Track topics on Twitter Track topics that are important to you
Commonly, pain relief in the first few days after surgery is provided by epidural analgesia. Drugs are delivered to the area around the spinal cord, through a fine plastic tube placed in the patients back, and this blocks sensation from the abdomen downwards, thereby providing effective pain relief without the need for opiate analgesia (e.g. morphine). Opiate analgesia can cause nausea, drowsiness and constipation, and its use should be minimised. Epidurals, however, can be associated with some problematic side effects. Low blood pressure is commonly encountered, and not only can its treatment be associated with complications, but patients are often confined to bed.
Mobility can also be limited if muscle function in the legs, (in addition to sensation), is inadvertently affected by the epidural drugs. Other problems associated with epidural use are the relatively common failure of the technique to provide adequate analgesia (20%), and some extremely rare but potentially disastrous complications of epidural insertion.
An alternative technique, is the provision of pain relief directly into the wound, via one or more multi−holed tubes(catheters), placed either in or close to the wound. This technique alone does not provide as effective analgesia as a functioning epidural, but when combined with other intravenous or oral analgesia, has been shown to be effective following a variety of surgical procedures.
It is hypothesised that, following major liver surgery, the use of this latter technique may result in superior outcome and faster recovery, when compared with epidural, by avoidance of the side effects and complications discussed above.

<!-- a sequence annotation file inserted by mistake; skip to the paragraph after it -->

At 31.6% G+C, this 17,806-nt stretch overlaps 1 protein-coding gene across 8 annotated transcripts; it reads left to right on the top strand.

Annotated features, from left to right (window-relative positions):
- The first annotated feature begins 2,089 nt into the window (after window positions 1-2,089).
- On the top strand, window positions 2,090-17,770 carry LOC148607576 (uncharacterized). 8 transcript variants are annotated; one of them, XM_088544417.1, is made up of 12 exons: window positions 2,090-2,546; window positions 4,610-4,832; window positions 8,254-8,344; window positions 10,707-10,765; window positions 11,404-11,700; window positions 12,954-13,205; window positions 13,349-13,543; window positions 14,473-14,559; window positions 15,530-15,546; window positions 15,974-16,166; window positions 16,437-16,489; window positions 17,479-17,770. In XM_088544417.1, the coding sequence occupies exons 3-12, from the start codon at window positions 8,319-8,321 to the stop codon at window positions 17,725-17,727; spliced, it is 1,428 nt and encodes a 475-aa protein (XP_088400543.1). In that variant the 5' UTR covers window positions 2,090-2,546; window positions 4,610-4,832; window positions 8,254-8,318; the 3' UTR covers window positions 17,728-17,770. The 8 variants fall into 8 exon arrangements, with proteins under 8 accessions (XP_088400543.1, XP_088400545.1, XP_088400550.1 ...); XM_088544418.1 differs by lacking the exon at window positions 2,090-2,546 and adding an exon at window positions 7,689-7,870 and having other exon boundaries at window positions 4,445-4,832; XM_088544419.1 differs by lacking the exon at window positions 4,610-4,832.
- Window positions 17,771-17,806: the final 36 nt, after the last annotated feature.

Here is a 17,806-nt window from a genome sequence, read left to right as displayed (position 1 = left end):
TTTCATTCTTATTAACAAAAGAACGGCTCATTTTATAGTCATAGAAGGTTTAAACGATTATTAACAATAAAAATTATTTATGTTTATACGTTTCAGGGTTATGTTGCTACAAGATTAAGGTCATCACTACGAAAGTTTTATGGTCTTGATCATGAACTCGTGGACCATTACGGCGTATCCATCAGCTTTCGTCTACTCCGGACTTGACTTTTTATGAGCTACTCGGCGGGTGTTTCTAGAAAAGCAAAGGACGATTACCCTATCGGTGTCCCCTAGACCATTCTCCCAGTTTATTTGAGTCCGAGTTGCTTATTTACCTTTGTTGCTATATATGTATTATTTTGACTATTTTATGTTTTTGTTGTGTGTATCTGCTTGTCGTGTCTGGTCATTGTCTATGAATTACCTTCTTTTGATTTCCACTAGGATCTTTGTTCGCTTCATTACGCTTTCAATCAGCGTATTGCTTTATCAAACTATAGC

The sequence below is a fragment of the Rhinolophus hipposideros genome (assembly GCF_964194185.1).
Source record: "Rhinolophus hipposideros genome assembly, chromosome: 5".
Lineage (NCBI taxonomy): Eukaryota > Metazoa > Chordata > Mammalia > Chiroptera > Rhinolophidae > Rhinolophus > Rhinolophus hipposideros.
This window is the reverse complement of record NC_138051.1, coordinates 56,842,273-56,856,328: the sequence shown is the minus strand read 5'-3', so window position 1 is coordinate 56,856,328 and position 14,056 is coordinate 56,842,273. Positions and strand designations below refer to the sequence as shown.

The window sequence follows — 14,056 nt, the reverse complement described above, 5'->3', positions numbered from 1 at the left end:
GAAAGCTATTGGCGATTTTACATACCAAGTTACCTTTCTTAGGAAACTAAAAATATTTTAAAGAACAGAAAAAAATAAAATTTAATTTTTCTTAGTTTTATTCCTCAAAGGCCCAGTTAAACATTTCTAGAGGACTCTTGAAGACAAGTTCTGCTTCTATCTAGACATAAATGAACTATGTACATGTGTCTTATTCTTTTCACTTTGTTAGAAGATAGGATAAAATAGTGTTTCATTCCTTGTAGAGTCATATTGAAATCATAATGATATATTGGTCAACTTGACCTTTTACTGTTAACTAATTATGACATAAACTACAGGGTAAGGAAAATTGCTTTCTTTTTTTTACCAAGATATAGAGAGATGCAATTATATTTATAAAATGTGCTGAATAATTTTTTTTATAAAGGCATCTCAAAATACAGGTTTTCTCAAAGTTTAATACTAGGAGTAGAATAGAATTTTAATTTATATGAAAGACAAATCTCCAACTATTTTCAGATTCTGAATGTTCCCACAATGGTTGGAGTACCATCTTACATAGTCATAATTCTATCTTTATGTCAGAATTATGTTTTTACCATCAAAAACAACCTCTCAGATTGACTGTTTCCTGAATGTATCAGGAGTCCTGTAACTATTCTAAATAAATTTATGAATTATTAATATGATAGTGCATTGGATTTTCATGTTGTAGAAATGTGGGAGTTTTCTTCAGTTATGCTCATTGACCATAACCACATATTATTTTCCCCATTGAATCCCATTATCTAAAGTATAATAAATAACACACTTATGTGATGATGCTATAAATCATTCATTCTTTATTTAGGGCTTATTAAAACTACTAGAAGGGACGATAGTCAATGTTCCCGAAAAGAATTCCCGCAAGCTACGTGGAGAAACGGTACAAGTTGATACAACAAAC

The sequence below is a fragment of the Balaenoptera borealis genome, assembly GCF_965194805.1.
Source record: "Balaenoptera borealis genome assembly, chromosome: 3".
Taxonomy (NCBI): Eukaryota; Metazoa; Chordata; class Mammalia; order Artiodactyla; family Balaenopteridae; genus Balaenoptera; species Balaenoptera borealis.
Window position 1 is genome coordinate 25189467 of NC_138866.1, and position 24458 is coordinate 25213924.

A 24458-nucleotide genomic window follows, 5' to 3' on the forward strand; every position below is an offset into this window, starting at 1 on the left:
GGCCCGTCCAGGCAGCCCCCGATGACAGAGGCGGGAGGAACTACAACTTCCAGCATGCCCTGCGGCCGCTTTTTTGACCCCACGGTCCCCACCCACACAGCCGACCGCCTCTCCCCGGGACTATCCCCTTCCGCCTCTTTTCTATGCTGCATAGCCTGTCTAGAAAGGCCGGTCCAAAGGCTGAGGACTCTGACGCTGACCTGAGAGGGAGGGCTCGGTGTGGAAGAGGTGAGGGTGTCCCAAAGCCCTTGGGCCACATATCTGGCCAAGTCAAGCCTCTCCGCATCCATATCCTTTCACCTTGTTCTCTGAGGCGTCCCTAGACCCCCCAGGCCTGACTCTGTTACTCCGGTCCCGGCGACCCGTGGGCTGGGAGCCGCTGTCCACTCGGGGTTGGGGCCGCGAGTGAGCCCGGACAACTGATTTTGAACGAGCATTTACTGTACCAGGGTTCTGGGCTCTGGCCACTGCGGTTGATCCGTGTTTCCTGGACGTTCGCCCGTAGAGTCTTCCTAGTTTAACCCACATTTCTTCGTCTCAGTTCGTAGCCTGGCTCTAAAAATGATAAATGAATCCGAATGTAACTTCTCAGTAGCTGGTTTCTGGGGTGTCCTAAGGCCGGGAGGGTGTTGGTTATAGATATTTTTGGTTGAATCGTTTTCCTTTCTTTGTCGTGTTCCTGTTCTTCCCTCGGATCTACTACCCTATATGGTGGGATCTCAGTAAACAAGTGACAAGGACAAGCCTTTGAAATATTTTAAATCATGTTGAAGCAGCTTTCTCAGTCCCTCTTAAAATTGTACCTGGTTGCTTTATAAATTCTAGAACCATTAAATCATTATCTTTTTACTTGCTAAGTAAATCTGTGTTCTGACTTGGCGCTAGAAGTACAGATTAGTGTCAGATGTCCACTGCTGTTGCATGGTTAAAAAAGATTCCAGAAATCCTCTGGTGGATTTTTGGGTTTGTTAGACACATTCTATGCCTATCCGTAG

In this study, patients scheduled to undergo major liver surgery at the Royal Infirmary of Edinburgh with be randomly assigned to receive the first two days of pain relief either by epidural, or by wound catheter plus additional analgesia. Both groups will then receive an identical oral analgesic regime for the remainder of the hospital stay.
Outcomes of interest will include the quality of pain relief attained, patient mobility, frequency of complications, and overall recovery time.
Allocation: Randomized, Control: Active Control, Endpoint Classification: Efficacy Study, Intervention Model: Parallel Assignment, Masking: Single Blind (Subject), Primary Purpose: Treatment
Standard optimised recovery protocol., Wound catheter plus patient-controlled analgesia.
Department of Surgery, Royal Infirmary of Edinburgh
University of Edinburgh
Published on BioPortfolio: 2014-08-27T03:16:54-0400
The aim of the study is to compare clinical benefits of the cardiac resynchronisation (CRT) achieved by the PEA optimised pacing configuration and a CRT optimised by standard clinical proc...
This is a double blinded randomized controlled trial in patients undergoing colon open surgery. The purpose is to evaluate the effectiveness of two different analgesic techniques on func...
The aim to test whether continues local anaesthetic infusion via tibial catheter or wound catheter will improve pain relief following forefoot surgery In this sequential prospective rando...
The objective of this study protocol is to use wound biopsies that have been obtained during standard of care management for further scientific evaluation after standard evaluation by a pa...
The purpose of this study is to investigate whether a stress reduction intervention prior to surgery can improve wound healing and recovery.The investigators hypothesise that patients who ...